Several of our engineers have also put their Polytechnic training to good use by integrating and customising existing solutions to develop J-Ops, an integrated smart estate and building operations system. Existing off-the-shelf models did not adequately meet all our needs. The J-Ops system can now monitor several buildings centrally and use data analytics to pre-empt issues. I gave them a further challenge - to couple the existing system with our cooling systems so that we can reduce the cooling load of our buildings during rainy days and reap more energy savings. They are making good progress and there is much scope to extend this system to other public sector buildings.

Leveraging Multi-agency and Multi-disciplinary Teams

Second, by working across agencies and in multi-disciplinary teams, our agencies can pool resources and more effectively address the interdependencies across systems.

Often, our public sector leaders also need to work together to overcome the issue of split incentives – where an issue may not have clear agency boundaries, or the costs may be borne disproportionately by one or two agencies, while the benefits may accrue to other agencies or to society as a whole. In these cases, the issue is not an engineering one, but the issue is an organisational one. We need to overcome the organisational boundaries.

For instance, the PUB looked at floating solar PV systems not just to meet its relatively small energy needs in its pumping stations. It has worked with the Energy Market Authority, the Economic Development Board and National Parks Board to expand the pilot at Tengeh Reservoir to other reservoirs such as Bedok and Lower Seletar Reservoirs. Such floating solar panels will allow all our reservoirs to be a source of not only clean water, but also clean energy. But in land-scarce Singapore, there are far more vertical surfaces compared to horizontal spaces. That is why we work in high-rise offices. Even gardens are multi-storied. We should challenge ourselves further to see what else we can do. Not all of them will turn out to be practicable, but we should be prepared to stretch our minds and explore them. Where else can we integrate and install solar panels to tap more renewable energy? Can we deploy solar panels vertically, and where? Fences, sound barriers and building facades?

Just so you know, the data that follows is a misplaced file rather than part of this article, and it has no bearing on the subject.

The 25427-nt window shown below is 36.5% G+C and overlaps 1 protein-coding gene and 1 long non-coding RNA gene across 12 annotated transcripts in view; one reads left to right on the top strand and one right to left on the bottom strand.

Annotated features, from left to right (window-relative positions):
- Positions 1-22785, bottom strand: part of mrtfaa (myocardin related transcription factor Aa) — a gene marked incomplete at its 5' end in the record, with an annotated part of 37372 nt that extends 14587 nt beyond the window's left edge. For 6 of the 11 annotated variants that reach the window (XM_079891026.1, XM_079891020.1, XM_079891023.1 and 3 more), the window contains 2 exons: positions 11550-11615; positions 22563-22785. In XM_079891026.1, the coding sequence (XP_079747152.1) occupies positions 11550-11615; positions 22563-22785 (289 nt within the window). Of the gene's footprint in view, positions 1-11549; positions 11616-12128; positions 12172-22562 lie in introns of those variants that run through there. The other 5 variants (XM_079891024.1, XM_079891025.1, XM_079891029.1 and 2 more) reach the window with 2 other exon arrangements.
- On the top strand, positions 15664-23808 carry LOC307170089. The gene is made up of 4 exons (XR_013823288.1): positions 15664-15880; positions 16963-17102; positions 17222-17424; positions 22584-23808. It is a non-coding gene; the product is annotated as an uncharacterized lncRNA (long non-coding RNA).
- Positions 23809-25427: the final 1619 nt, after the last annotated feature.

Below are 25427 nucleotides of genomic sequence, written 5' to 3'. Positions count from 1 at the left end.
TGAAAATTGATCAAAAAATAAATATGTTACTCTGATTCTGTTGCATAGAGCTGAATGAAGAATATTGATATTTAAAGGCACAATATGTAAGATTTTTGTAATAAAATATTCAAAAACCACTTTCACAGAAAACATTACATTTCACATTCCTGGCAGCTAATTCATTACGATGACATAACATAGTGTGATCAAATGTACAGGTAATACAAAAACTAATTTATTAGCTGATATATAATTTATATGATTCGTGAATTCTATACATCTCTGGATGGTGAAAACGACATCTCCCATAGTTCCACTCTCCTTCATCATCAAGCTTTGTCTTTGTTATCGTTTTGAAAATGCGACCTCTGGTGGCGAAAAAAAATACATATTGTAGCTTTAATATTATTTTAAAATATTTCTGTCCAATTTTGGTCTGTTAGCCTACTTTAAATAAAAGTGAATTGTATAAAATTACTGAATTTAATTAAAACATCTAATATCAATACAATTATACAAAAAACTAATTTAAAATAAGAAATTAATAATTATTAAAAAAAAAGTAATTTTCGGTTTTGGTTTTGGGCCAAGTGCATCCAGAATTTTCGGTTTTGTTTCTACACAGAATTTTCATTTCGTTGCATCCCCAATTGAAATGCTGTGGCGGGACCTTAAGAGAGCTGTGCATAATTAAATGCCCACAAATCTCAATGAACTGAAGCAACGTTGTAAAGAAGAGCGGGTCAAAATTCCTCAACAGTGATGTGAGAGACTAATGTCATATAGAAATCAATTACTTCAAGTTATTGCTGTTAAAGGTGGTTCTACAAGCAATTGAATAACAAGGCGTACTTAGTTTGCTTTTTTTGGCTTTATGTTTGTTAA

There are also many other opportunities to better match our energy needs, and harvest energy which is otherwise wasted. The “cold energy” at our Liquefied Natural Gas (or “LNG”) Terminal for instance, can be tapped to cool industrial processes rather than discharging the sea water from the heat-exchangers used for re-gassifying LNG into the sea. Vast amounts of excess heat generated by industrial processes and power plants can also be harnessed, perhaps to produce chilled water and lower the energy required for air-conditioning. Such efforts will make tangible efficiency improvements to our industries, combat global warming, and support initiatives to reduce the urban heat island effect in Singapore.

Beyond working across engineering fields, there are also new benefits when our engineers work across disciplines. The needs of various agencies can be better met when we adopt common systems and agencies share the data collected with one another.

The Integrated Environment System is an example of a nation-wide integrated system that connects environmental and weather sensors. This system provides integrated awareness of our environmental conditions, and can also share data with other public agencies and research institutes for their environmental and weather-related initiatives. The Integrated Environment System also allows visualisation of the geographical distribution for example, of dengue cases and mosquito breeding, cluster details and gravitrap data via a geo-spatial dashboard. This includes cross-domain data from construction sites and buildings in dengue clusters to co-ordinate mosquito control operations.

When the National Sensor Data Exchange is completed in the near future, our engineers can make use of the integrated real-time sensor network to provide more responsive, adaptive, efficient and convenient services for Singaporeans.

From Whole-of-Government to Whole-of-Nation